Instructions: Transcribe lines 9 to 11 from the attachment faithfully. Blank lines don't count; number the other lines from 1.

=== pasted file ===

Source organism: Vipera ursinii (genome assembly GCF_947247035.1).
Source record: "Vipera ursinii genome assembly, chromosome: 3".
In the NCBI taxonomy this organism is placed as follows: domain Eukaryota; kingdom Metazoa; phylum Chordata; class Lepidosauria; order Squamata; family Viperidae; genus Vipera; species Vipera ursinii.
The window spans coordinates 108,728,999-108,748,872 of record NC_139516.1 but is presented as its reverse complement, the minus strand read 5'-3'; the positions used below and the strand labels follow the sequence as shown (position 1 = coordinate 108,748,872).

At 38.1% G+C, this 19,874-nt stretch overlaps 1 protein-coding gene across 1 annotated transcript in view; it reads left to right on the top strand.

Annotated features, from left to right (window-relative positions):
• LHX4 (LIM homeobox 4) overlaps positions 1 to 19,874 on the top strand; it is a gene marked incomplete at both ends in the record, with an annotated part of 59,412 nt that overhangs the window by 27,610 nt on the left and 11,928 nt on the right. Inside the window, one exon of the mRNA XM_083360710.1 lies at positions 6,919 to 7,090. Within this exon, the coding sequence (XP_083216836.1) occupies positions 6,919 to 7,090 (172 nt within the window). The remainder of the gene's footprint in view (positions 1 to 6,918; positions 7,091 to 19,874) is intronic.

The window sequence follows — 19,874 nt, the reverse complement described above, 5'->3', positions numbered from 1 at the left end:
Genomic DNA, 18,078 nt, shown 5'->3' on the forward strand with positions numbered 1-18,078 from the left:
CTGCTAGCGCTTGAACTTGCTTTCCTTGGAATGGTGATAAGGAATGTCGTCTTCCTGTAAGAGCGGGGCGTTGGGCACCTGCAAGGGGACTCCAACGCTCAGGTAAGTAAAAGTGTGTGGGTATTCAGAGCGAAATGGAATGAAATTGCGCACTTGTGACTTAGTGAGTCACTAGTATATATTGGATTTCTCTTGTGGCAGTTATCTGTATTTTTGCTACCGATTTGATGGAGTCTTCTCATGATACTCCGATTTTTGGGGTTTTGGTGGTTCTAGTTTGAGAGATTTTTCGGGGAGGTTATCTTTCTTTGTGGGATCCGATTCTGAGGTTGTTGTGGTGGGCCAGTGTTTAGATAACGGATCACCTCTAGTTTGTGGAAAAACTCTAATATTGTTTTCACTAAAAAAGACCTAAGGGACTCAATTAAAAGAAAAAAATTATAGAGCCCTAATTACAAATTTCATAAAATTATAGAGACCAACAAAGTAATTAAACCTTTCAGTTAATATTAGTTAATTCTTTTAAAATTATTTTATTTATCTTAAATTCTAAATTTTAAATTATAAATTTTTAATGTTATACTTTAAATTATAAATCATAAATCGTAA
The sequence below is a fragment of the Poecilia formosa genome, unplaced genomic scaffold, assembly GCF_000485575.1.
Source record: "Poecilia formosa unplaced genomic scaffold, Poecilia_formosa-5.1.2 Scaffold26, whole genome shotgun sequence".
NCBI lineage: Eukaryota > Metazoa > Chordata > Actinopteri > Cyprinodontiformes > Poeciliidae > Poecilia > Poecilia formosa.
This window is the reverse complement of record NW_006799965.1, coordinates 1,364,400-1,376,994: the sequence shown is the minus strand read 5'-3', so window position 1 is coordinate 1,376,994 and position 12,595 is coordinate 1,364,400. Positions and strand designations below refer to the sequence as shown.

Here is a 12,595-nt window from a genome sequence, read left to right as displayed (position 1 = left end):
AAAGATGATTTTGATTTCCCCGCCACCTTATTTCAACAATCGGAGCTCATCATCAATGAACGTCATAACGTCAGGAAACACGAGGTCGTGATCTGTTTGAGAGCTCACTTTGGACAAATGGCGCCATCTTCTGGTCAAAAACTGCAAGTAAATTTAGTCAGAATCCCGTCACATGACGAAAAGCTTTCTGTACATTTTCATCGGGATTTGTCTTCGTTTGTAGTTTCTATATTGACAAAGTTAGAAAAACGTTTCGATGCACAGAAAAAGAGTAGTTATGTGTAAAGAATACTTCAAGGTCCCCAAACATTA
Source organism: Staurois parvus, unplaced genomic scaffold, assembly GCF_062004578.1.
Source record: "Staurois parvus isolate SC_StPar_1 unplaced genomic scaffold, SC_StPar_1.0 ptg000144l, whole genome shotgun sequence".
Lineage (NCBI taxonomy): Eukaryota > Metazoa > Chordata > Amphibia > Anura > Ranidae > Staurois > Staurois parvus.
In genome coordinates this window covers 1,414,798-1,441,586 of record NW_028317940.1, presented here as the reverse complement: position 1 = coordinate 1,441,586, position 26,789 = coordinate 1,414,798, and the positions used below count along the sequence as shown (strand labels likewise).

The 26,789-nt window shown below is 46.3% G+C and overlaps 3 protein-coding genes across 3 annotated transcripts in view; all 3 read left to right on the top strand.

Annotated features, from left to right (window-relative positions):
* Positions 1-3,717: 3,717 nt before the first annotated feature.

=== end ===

Genomic DNA, 18,078 nt, shown 5'->3' on the forward strand with positions numbered 1-18,078 from the left:
CTGCTAGCGCTTGAACTTGCTTTCCTTGGAATGGTGATAAGGAATGTCGTCTTCCTGTAAGAGCGGGGCGTTGGGCACCTGCAAGGGGACTCCAACGCTCAGGTAAGTAAAAGTGTGTGGGTATTCAGAGCGAAATGGAATGAAATTGCGCACTTGTGACTTAGTGAGTCACTAGTATATATTGGATTTCTCTTGTGGCAGTTATCTGTATTTTTGCTACCGATTTGATGGAGTCTTCTCATGATACTCCGATTTTTGGGGTTTTGGTGGTTCTAGTTTGAGAGATTTTTCGGGGAGGTTATCTTTCTTTGTGGGATCCGATTCTGAGGTTGTTGTGGTGGGCCAGTGTTTAGATAACGGATCACCTCTAGTTTGTGGAAAAACTCTAATATTGTTTTCACTAAAAAAGACCTAAGGGACTCAATTAAAAGAAAAAAATTATAGAGCCCTAATTACAAATTTCATAAAATTATAGAGACCAACAAAGTAATTAAACCTTTCAGTTAATATTAGTTAATTCTTTTAAAATTATTTTATTTATCTTAAATTCTAAATTTTAAATTATAAATTTTTAATGTTATACTTTAAATTATAAATCATAAATCGTAA
The sequence below is a fragment of the Poecilia formosa genome, unplaced genomic scaffold, assembly GCF_000485575.1.